Tate Modern announces Charming for the Revolution, A Congress for Gender Talents and Wildness
Tate Modern presents Charming for the Revolution, A Congress for Gender Talents and Wildness on view 1 – 3 February 2012 at The Tanks, Tate Modern.
To mark to start of LGBT month next February, Tate presents a series of events in The Tanks at Tate Modern which considers pressing questions around contemporary sexual and gender politics. This three-day event series includes films, performances and a symposium featuring work by Pauline Boundry & Renate Lorenz, Carlos Motta, and Wu Tsang. The series seeks to highlight a range of recent projects by this vibrant group of artists, activists and thinkers who have shaped the discussion of sexual and gender representation into one of the most exciting and urgent cultural debates.
The series opens on 1 February with a screening, and artists’ conversation, of films by Berlin-based duo, Pauline Boudry & Renate Lorenz. This brings together three recent works by Boudry / Lorenz where we see hosts of characters portrayed living in defiance of convention, law and economy. The screening includes No Future/No Past 2011, a staging of punk archives from a period between 1970 and 2031, Charming for the Revolution 2009, a radical reimagining of the housewife set in Berlin zoo and Normal Work 2007, a layering of labour, class, desire and drag. The event coincides with Boudry / Lorenz’s solo exhibition at the South London Gallery, Toxic Play in Two Acts.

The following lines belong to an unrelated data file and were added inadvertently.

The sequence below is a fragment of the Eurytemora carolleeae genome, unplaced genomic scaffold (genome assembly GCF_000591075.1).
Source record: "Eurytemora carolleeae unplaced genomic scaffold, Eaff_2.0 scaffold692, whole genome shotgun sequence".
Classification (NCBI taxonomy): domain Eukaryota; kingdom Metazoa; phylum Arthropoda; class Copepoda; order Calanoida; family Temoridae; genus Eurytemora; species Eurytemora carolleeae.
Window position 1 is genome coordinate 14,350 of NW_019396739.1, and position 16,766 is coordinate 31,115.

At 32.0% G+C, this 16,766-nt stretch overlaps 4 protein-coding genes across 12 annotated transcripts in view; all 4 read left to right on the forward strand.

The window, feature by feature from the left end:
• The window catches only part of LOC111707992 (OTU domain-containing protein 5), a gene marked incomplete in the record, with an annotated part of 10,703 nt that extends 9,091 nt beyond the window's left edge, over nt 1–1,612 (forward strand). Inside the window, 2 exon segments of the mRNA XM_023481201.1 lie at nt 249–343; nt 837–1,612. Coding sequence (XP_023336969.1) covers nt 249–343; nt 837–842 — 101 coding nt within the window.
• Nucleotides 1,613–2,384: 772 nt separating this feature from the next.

On Saturday 2 February, there will be a screening and performance by Wu Tsang, a performer and filmmaker based in Los Angeles. This special event features the UK premiere of Wu Tsang’s film Wildness 2012 followed by an evening of music and performance. Wildness is a portrait of the Silver Platter, a historic LGBT-friendly bar on the eastside of Los Angeles that has catered to the Latin immigrant community since 1963. With a magical-realist flourish, the bar itself becomes a character in the film. Wildness captures the creativity and conflict that ensues when a group of young, queer artists organise a weekly performance party called Wildness at the bar. Wildness received its world premiere at MoMA’s Documentary fortnight.
On Saturday 2 February Gender Talents: A Special Address, convened by Carlos Motta, presents an international group of thinkers, activists, and artists in a symposium. These ‘special addresses’ will explore models and strategies to transform the ways in which society perversely defines and regulates bodies. The event seeks to ask what is at stake when collapsing, inverting or abandoning the gender binary. Here the relation between self-determination and solidarity in processes of systematic change form the foundation of a pragmatic, but also euphoric exploration of ways of being ungoverned by normative gender. With Arakis Arakistain, Esben Esther Pirelli Benestad, J. Jack Halberstam, Carlos Motta, Beatriz Preciado, Dean Spade, Terre Thaemlitz, Wu Tsang and Del LaGrace Volcano.
Finally on Saturday 2 February, Carlos Motta and Matthias Sperling will present Euphoric Deviations. This work uses movement to explore the connections between collective politics and a sense of the individual. Thirteen performers will engage in individual decision-making processes, Euphoric Deviations abstractly asks how self-determination is both a deeply personal project and continuously negotiated in relation to others. www.tate.org.uk